Food bloggers, challenge yourself: Shake things up with your photography and do something different for a change!
Do you know Georganne from LilaLola? She makes amazing decorated cookies! Over on her blog she freely shares her talent and tips & tricks.
This year she is posting monthly challenges for her readers. Now, I don’t really do any cookie decorating these days but the March challenge can be applied to pretty much any food blogger or food photographer.
This month Georganne encouraged everyone to change things up with their photography. Nothing specific; just challenge yourself and do something out of your normal routine.
Food Photography Challenge
For me, photography is a challenging part of blogging every month. So far I am still using a point & shoot camera but I have learnt so much in the last 6 months.
After reading Tasty Food Photography (my full review - here), a very helpful guide by Lindsay from Pinch of Yum, I ditched the auto mode and got to know the manual settings of my camera. I even learnt how to use Photoshop for my editing!
I know and realize that many of you are much more advanced in your food photography journey but please bear with me in this post.
Thinking about Georgeanne’s challenge and wondering what I could do different with my food photography this month, I realized that I actually (have to) change things up on a regular basis. In our current traveling lifestyle, we move to different places every few months.
Ever Changing Photography Setups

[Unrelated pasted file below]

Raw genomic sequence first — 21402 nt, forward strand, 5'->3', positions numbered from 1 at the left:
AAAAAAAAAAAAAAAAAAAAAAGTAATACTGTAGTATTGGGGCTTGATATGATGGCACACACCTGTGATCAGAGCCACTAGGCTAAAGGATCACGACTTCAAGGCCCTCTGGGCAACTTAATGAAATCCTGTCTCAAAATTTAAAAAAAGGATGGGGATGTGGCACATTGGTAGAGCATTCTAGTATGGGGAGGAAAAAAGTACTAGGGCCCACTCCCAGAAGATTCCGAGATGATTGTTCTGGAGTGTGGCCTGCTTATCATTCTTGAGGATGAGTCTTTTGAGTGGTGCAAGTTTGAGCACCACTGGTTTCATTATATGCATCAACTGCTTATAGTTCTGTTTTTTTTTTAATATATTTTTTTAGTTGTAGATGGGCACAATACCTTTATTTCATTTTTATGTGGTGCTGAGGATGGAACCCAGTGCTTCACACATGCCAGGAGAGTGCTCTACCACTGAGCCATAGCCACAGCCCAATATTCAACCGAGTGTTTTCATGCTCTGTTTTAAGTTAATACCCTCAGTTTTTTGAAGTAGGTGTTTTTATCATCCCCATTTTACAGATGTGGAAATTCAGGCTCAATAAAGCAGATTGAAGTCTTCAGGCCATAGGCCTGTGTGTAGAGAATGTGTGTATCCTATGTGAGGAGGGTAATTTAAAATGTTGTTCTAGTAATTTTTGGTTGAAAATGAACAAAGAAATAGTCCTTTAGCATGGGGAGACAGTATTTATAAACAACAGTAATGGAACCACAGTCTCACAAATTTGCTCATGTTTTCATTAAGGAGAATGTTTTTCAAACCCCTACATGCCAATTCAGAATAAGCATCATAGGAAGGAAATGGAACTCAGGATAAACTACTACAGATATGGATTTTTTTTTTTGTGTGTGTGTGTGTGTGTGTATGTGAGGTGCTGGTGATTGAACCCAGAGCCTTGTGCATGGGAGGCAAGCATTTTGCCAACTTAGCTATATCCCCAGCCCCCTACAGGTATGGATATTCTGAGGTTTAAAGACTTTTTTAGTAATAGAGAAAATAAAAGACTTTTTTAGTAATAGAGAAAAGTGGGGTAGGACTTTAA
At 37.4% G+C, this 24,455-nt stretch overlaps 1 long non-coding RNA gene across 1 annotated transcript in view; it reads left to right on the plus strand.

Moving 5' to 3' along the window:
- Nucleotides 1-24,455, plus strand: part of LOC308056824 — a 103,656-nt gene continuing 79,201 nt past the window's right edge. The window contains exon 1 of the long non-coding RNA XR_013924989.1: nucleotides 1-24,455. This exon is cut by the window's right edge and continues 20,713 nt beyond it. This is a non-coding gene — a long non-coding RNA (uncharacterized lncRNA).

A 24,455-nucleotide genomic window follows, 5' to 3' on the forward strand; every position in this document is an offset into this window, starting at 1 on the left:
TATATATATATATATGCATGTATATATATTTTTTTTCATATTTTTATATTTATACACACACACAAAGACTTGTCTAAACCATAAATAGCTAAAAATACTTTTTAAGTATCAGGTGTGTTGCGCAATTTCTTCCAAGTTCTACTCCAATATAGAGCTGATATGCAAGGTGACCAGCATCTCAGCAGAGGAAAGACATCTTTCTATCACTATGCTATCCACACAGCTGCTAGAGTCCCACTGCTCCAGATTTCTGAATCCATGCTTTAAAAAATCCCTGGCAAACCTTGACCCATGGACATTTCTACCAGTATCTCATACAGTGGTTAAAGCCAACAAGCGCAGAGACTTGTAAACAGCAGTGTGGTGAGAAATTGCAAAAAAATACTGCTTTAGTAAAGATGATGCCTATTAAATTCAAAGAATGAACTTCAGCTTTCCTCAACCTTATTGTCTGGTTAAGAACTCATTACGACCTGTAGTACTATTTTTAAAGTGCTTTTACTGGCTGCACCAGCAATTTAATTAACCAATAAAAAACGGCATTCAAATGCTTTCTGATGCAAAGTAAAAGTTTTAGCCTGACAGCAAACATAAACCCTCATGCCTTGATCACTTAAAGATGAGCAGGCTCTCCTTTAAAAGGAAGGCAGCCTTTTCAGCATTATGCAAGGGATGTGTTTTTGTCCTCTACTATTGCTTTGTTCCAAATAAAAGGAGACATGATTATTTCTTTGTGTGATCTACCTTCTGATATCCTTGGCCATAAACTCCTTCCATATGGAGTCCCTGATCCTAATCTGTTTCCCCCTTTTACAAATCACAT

With our minimalist approach to life and travel, I don’t have an arsenal of props or backdrops, instead I use ‘natural setups’. So changing accommodations also means my food photography setups are changing every time.
This frequent change can be challenging but it also keeps things interesting. Our previous place had large windows and glass doors - letting in plenty of natural lighting almost all day long. My pictures from that time mostly reflect that bright atmosphere.
Our current apartment in Vietnam is much more constraint on natural light but so far I have discovered 3 great ‘natural photography setups’ here. I call them the warm, the cool and the moody.
Remember the Chocolate PB Banana Bites?
I photographed them in the entrance way leading to our place. The structure of the natural stone tiles lends subtle character and I like how the warm, earthy color tone complements the peanut butter color.
This second setup is also located outside. Can you see where I took the pictures of these peanut butter bars?
This ‘backdrop’ is part of the metal fire escape stairs. The current gray color creates a cooler mood than the stone tiles. The paint is chipped and showing at least 2 other previous colors. A naturally ‘distressed look’.
When I take pictures here, the kids from the day care in the neighbouring building can see me through their window. They must be so confused, wondering what this weird white lady is doing crawling on the ground with dessert and a camera 😀
And now, last but by far not least…. my most favourite but also most challenging setup:
This is the desk in our place. Isn’t it a beauty? I was so excited when I spotted it as we were viewing the apartment. For me this desk was reason enough to take the place. Luckily, everything else worked out well too 😉
It is this rustic, distressed desk that caused me to try dark & moody food photos for the first time.
Unfortunately, the top has been refurbished with newer, lighter wood and there is no natural light coming in from the right, where the cabinet is. In its actual position there just isn’t enough light. I have to crank up the exposure so high that the images get this grainy look (at least with my camera) which you can probably see in above pictures.